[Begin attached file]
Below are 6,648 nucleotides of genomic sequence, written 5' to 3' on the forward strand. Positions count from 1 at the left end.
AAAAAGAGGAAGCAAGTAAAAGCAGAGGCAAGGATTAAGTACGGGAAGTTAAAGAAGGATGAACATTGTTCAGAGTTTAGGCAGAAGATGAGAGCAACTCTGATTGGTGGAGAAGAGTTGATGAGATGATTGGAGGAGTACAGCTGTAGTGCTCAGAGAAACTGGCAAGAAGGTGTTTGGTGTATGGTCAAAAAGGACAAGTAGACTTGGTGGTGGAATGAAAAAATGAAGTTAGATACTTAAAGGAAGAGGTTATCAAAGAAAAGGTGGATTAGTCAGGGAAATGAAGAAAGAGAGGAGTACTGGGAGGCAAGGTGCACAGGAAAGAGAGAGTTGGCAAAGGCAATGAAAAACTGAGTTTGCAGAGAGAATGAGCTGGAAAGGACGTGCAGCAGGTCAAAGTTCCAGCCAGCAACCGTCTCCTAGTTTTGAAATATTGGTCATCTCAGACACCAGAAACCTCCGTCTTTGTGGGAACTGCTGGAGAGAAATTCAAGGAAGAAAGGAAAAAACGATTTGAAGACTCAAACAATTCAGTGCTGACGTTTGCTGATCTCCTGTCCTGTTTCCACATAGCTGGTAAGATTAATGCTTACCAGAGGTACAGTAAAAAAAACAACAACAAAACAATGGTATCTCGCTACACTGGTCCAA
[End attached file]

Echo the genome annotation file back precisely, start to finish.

Below are 6,648 nucleotides of genomic sequence, written 5' to 3' on the forward strand. Positions count from 1 at the left end.
AAAAAGAGGAAGCAAGTAAAAGCAGAGGCAAGGATTAAGTACGGGAAGTTAAAGAAGGATGAACATTGTTCAGAGTTTAGGCAGAAGATGAGAGCAACTCTGATTGGTGGAGAAGAGTTGATGAGATGATTGGAGGAGTACAGCTGTAGTGCTCAGAGAAACTGGCAAGAAGGTGTTTGGTGTATGGTCAAAAAGGACAAGTAGACTTGGTGGTGGAATGAAAAAATGAAGTTAGATACTTAAAGGAAGAGGTTATCAAAGAAAAGGTGGATTAGTCAGGGAAATGAAGAAAGAGAGGAGTACTGGGAGGCAAGGTGCACAGGAAAGAGAGAGTTGGCAAAGGCAATGAAAAACTGAGTTTGCAGAGAGAATGAGCTGGAAAGGACGTGCAGCAGGTCAAAGTTCCAGCCAGCAACCGTCTCCTAGTTTTGAAATATTGGTCATCTCAGACACCAGAAACCTCCGTCTTTGTGGGAACTGCTGGAGAGAAATTCAAGGAAGAAAGGAAAAAACGATTTGAAGACTCAAACAATTCAGTGCTGACGTTTGCTGATCTCCTGTCCTGTTTCCACATAGCTGGTAAGATTAATGCTTACCAGAGGTACAGTAAAAAAAACAACAACAAAACAATGGTATCTCGCTACACTGGTCCAA